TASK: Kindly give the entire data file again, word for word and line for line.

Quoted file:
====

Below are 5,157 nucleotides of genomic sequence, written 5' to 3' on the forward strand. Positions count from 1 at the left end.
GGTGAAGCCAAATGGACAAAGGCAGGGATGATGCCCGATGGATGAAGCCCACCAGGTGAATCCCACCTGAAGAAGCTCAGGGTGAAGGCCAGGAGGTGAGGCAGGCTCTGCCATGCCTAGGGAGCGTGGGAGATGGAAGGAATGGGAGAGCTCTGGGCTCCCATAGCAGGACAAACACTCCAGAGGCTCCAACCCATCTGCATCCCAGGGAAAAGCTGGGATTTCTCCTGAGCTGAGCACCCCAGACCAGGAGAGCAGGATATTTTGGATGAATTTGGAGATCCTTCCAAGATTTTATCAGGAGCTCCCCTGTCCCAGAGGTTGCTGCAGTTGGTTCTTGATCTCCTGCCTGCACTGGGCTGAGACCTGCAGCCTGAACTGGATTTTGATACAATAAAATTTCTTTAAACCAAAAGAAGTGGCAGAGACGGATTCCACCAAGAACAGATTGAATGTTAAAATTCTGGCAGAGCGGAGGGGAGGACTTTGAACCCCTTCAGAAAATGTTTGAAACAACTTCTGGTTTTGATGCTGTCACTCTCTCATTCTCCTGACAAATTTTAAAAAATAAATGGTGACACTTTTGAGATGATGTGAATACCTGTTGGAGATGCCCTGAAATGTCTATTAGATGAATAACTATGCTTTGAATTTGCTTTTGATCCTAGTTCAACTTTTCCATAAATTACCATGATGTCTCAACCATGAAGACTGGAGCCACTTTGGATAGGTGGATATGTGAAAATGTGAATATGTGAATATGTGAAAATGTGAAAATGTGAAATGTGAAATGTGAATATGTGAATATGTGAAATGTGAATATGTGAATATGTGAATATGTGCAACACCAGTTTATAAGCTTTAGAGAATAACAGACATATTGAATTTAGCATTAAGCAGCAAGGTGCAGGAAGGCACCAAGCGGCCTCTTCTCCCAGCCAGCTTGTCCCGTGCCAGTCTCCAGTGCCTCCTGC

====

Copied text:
Below are 5,157 nucleotides of genomic sequence, written 5' to 3' on the forward strand. Positions count from 1 at the left end.
GGTGAAGCCAAATGGACAAAGGCAGGGATGATGCCCGATGGATGAAGCCCACCAGGTGAATCCCACCTGAAGAAGCTCAGGGTGAAGGCCAGGAGGTGAGGCAGGCTCTGCCATGCCTAGGGAGCGTGGGAGATGGAAGGAATGGGAGAGCTCTGGGCTCCCATAGCAGGACAAACACTCCAGAGGCTCCAACCCATCTGCATCCCAGGGAAAAGCTGGGATTTCTCCTGAGCTGAGCACCCCAGACCAGGAGAGCAGGATATTTTGGATGAATTTGGAGATCCTTCCAAGATTTTATCAGGAGCTCCCCTGTCCCAGAGGTTGCTGCAGTTGGTTCTTGATCTCCTGCCTGCACTGGGCTGAGACCTGCAGCCTGAACTGGATTTTGATACAATAAAATTTCTTTAAACCAAAAGAAGTGGCAGAGACGGATTCCACCAAGAACAGATTGAATGTTAAAATTCTGGCAGAGCGGAGGGGAGGACTTTGAACCCCTTCAGAAAATGTTTGAAACAACTTCTGGTTTTGATGCTGTCACTCTCTCATTCTCCTGACAAATTTTAAAAAATAAATGGTGACACTTTTGAGATGATGTGAATACCTGTTGGAGATGCCCTGAAATGTCTATTAGATGAATAACTATGCTTTGAATTTGCTTTTGATCCTAGTTCAACTTTTCCATAAATTACCATGATGTCTCAACCATGAAGACTGGAGCCACTTTGGATAGGTGGATATGTGAAAATGTGAATATGTGAATATGTGAAAATGTGAAAATGTGAAATGTGAAATGTGAATATGTGAATATGTGAAATGTGAATATGTGAATATGTGAATATGTGCAACACCAGTTTATAAGCTTTAGAGAATAACAGACATATTGAATTTAGCATTAAGCAGCAAGGTGCAGGAAGGCACCAAGCGGCCTCTTCTCCCAGCCAGCTTGTCCCGTGCCAGTCTCCAGTGCCTCCTGC